• A network administrator can deceive sniffing hosts by performing a decoy method. It is carried out by establishing a connection between a host and a virtual server using plain-text username and password. Once a sniffer try to use these credentials, intrusion detection system is activated and reports intruding attempt.
  • Kerbros: authentication service that performs two –way authentication between any two parties.
  • Virtual private networks (VPNs) can provide prevention against sniffing since all transmitting of data is used in encrypted form. So despite the overhead of sending encrypted data, it makes it hard to a sniffer to preach the security of VPNs, but this does not mean that VPNs are not prone to sniffing because once a host is compromised to Trojan with a sniffer plugged-in to it, a sniffer not only can sniff encrypted traffic but also unencrypted traffic before it gets into the VPN.
  • Packet sniffing in switched LANs

    1. 1. Packet Sniffing inSwitched Local Area Networks By Ishraq Fatafta
    2. 2. AgendaO What is Packet sniffingO Switched VS Hubed NetworksO Packet sniffing attacksO Packet sniffing detection.O Packet sniffing prevention.O Conclusion.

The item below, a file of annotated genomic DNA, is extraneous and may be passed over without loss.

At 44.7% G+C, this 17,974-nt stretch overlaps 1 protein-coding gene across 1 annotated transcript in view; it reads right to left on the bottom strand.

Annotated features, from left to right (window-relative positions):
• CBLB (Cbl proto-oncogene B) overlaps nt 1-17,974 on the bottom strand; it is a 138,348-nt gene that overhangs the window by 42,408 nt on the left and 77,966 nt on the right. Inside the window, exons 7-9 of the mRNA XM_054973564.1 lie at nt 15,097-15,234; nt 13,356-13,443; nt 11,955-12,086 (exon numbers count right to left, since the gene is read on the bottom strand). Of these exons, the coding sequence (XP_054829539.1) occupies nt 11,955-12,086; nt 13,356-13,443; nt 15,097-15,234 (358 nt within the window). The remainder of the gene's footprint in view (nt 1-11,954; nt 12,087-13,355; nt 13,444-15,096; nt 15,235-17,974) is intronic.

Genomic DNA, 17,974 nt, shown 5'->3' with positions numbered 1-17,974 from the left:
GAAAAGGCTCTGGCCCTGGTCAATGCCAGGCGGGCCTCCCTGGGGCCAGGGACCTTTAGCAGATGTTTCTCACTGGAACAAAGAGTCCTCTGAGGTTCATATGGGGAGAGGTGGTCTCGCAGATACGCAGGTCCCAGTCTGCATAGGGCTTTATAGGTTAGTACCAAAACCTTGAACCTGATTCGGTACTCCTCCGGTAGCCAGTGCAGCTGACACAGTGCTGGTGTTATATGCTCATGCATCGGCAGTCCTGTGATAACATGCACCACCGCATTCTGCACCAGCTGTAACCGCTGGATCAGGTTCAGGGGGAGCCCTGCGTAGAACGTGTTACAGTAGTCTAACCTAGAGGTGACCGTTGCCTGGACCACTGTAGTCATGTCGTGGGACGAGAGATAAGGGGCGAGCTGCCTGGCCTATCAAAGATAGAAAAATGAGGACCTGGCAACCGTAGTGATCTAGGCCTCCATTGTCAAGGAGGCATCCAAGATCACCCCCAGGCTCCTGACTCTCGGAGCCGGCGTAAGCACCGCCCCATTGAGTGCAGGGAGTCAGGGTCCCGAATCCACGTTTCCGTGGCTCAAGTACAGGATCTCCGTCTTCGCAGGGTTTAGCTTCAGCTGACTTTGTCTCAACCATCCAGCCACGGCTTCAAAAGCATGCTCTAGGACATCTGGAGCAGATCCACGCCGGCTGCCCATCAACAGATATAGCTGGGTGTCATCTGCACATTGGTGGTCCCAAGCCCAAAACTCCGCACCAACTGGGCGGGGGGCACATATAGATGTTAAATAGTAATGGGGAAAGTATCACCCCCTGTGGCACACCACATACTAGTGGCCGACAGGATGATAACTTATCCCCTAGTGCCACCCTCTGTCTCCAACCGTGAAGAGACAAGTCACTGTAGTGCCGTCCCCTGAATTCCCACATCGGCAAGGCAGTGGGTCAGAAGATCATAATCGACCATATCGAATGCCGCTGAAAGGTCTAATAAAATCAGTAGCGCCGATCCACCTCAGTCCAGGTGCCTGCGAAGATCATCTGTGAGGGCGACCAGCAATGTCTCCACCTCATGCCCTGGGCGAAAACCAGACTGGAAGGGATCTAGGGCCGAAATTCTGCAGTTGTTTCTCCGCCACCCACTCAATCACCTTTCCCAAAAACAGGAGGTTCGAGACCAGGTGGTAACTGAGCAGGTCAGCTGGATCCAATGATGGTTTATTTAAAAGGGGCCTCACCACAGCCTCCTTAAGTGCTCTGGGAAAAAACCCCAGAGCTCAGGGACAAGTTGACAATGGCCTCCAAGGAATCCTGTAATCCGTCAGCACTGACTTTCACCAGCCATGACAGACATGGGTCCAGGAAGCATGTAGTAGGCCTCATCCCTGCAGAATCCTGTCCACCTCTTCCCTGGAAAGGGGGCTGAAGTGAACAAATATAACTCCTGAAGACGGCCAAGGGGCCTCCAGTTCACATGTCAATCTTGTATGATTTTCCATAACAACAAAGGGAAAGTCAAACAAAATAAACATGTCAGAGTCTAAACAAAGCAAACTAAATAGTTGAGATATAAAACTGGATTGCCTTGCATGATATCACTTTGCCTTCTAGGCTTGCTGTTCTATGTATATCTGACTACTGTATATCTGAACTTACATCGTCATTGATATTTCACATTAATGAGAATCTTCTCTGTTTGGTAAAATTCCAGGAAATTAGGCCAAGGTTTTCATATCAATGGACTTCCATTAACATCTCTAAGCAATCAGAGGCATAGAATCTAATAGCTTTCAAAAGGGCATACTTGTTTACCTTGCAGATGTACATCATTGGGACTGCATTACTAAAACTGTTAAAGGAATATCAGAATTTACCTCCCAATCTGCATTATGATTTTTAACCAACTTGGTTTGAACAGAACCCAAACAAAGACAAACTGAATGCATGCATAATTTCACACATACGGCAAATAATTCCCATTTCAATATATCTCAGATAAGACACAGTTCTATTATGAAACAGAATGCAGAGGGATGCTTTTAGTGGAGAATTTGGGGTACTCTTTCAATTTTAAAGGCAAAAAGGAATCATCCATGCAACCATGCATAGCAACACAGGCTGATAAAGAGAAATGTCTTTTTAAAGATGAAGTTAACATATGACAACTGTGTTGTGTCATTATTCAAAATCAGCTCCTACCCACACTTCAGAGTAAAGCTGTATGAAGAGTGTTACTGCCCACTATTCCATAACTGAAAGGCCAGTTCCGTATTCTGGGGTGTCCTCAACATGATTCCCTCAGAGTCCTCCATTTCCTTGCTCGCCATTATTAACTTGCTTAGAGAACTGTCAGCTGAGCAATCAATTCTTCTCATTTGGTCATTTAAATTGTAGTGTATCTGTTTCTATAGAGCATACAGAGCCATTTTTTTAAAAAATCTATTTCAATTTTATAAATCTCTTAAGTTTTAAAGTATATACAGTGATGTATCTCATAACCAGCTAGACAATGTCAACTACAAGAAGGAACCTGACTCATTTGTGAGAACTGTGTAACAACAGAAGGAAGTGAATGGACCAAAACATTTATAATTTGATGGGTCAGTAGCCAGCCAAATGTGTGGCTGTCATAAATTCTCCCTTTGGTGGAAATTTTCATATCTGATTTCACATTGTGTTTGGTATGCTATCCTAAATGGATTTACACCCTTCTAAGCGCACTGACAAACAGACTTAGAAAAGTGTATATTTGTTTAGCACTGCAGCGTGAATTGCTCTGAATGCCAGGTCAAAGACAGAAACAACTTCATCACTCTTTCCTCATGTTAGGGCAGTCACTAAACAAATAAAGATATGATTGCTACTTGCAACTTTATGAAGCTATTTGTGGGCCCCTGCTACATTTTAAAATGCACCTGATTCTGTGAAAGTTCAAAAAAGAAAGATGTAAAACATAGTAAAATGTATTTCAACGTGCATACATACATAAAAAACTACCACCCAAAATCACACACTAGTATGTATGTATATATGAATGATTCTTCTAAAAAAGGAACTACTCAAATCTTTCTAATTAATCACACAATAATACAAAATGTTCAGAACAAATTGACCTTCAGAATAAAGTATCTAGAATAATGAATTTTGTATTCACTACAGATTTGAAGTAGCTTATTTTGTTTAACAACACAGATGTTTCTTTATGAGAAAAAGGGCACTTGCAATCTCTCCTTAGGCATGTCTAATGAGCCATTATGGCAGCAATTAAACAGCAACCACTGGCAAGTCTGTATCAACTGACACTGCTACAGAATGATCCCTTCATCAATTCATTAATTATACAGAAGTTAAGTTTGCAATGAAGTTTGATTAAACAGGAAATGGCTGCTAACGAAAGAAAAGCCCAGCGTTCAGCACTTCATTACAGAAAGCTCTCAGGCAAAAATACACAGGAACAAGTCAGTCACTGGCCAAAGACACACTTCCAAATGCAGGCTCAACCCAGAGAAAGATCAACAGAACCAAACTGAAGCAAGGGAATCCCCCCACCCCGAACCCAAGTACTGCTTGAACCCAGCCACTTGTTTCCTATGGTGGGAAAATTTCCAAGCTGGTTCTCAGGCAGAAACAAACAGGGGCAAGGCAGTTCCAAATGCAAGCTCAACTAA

3. 3. Packet SniffingO Packet Sniffing is a technique used to listen to the packets flow in the network.O Packet sniffer (network analyzer) is a tool (hardware or software) used to listen to the packets flow in the network.
    4. 4. Packet Sniffer usesO Network Engineers, System Administrators and Security professionals O Analyze network problems. O Find traffic bottlenecks and troubleshoot problems. O Monitor network usage.O Intruders O Search for plain-text passwords and user names. O Hijacking sensitive information such as credit card information and financial data. O Analyzing network traffic.